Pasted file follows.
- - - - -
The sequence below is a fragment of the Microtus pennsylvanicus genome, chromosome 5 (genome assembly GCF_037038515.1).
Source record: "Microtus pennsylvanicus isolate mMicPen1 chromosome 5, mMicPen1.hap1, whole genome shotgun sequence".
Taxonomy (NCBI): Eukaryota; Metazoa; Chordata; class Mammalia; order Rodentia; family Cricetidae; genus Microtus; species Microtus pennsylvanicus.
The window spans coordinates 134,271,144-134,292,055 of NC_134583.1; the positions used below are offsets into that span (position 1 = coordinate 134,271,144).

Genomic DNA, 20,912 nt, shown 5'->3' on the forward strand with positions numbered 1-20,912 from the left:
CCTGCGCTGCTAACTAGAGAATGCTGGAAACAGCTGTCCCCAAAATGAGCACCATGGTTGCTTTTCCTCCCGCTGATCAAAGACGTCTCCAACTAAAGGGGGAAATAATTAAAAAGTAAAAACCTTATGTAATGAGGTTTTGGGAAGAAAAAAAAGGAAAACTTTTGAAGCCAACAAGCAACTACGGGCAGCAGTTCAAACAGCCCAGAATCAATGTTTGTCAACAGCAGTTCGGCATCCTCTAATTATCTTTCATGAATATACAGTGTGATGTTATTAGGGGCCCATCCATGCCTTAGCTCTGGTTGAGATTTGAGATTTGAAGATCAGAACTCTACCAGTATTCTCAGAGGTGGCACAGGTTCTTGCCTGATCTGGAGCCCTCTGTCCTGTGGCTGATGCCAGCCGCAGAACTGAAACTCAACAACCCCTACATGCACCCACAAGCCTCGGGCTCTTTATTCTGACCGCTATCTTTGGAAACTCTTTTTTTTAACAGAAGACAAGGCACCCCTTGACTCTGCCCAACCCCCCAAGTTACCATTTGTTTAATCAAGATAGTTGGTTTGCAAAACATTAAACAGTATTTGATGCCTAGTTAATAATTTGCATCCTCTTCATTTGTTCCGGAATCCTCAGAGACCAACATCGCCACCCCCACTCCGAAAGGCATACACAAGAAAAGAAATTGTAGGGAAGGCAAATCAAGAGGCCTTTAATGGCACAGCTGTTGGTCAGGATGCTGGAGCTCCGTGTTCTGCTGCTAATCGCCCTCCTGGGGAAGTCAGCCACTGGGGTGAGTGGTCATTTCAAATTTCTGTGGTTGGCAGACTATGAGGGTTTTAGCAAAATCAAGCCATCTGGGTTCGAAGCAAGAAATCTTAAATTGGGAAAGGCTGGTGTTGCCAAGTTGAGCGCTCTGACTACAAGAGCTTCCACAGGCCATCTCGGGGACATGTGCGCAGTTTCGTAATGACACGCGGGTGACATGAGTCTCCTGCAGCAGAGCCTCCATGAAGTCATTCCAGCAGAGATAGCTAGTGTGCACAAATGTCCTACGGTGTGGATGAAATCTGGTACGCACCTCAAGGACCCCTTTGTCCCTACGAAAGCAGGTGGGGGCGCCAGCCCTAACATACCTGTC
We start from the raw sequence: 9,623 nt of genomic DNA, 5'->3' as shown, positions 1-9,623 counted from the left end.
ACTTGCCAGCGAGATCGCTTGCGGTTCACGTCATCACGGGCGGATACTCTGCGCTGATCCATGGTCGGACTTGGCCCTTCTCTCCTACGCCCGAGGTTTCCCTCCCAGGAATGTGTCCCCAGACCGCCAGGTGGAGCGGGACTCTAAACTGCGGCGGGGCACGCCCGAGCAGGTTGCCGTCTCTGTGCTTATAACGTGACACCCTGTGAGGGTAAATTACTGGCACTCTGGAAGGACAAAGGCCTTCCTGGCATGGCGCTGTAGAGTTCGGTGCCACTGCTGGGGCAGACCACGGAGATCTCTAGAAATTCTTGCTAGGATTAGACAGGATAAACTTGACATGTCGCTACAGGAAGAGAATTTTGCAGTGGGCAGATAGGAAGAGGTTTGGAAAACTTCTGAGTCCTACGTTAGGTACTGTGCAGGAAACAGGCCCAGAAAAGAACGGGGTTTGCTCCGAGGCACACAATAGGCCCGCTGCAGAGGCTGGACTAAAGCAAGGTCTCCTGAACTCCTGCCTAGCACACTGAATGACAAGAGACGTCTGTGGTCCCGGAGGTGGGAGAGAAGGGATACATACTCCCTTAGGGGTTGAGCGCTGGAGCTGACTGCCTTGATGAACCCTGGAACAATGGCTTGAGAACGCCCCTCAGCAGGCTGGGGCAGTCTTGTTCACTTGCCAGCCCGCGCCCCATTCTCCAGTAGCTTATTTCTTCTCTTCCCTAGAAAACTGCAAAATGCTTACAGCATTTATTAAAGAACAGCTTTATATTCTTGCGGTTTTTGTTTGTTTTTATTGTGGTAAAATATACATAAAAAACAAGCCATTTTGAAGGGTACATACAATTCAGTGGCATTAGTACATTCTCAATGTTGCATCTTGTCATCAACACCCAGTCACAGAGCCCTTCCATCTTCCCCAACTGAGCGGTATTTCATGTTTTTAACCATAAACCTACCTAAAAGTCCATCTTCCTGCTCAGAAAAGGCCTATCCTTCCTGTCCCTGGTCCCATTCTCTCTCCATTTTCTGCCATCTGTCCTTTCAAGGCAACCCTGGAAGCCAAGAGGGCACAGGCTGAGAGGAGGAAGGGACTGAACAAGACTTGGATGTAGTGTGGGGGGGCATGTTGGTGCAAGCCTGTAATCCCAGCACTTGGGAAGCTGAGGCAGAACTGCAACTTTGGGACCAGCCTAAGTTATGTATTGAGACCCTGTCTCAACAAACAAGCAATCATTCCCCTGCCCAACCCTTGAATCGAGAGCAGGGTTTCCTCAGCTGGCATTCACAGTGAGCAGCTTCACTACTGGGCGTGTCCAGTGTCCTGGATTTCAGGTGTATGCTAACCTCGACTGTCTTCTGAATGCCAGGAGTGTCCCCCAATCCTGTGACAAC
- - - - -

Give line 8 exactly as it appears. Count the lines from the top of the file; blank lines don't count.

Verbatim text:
ACTTGCCAGCGAGATCGCTTGCGGTTCACGTCATCACGGGCGGATACTCTGCGCTGATCCATGGTCGGACTTGGCCCTTCTCTCCTACGCCCGAGGTTTCCCTCCCAGGAATGTGTCCCCAGACCGCCAGGTGGAGCGGGACTCTAAACTGCGGCGGGGCACGCCCGAGCAGGTTGCCGTCTCTGTGCTTATAACGTGACACCCTGTGAGGGTAAATTACTGGCACTCTGGAAGGACAAAGGCCTTCCTGGCATGGCGCTGTAGAGTTCGGTGCCACTGCTGGGGCAGACCACGGAGATCTCTAGAAATTCTTGCTAGGATTAGACAGGATAAACTTGACATGTCGCTACAGGAAGAGAATTTTGCAGTGGGCAGATAGGAAGAGGTTTGGAAAACTTCTGAGTCCTACGTTAGGTACTGTGCAGGAAACAGGCCCAGAAAAGAACGGGGTTTGCTCCGAGGCACACAATAGGCCCGCTGCAGAGGCTGGACTAAAGCAAGGTCTCCTGAACTCCTGCCTAGCACACTGAATGACAAGAGACGTCTGTGGTCCCGGAGGTGGGAGAGAAGGGATACATACTCCCTTAGGGGTTGAGCGCTGGAGCTGACTGCCTTGATGAACCCTGGAACAATGGCTTGAGAACGCCCCTCAGCAGGCTGGGGCAGTCTTGTTCACTTGCCAGCCCGCGCCCCATTCTCCAGTAGCTTATTTCTTCTCTTCCCTAGAAAACTGCAAAATGCTTACAGCATTTATTAAAGAACAGCTTTATATTCTTGCGGTTTTTGTTTGTTTTTATTGTGGTAAAATATACATAAAAAACAAGCCATTTTGAAGGGTACATACAATTCAGTGGCATTAGTACATTCTCAATGTTGCATCTTGTCATCAACACCCAGTCACAGAGCCCTTCCATCTTCCCCAACTGAGCGGTATTTCATGTTTTTAACCATAAACCTACCTAAAAGTCCATCTTCCTGCTCAGAAAAGGCCTATCCTTCCTGTCCCTGGTCCCATTCTCTCTCCATTTTCTGCCATCTGTCCTTTCAAGGCAACCCTGGAAGCCAAGAGGGCACAGGCTGAGAGGAGGAAGGGACTGAACAAGACTTGGATGTAGTGTGGGGGGGCATGTTGGTGCAAGCCTGTAATCCCAGCACTTGGGAAGCTGAGGCAGAACTGCAACTTTGGGACCAGCCTAAGTTATGTATTGAGACCCTGTCTCAACAAACAAGCAATCATTCCCCTGCCCAACCCTTGAATCGAGAGCAGGGTTTCCTCAGCTGGCATTCACAGTGAGCAGCTTCACTACTGGGCGTGTCCAGTGTCCTGGATTTCAGGTGTATGCTAACCTCGACTGTCTTCTGAATGCCAGGAGTGTCCCCCAATCCTGTGACAAC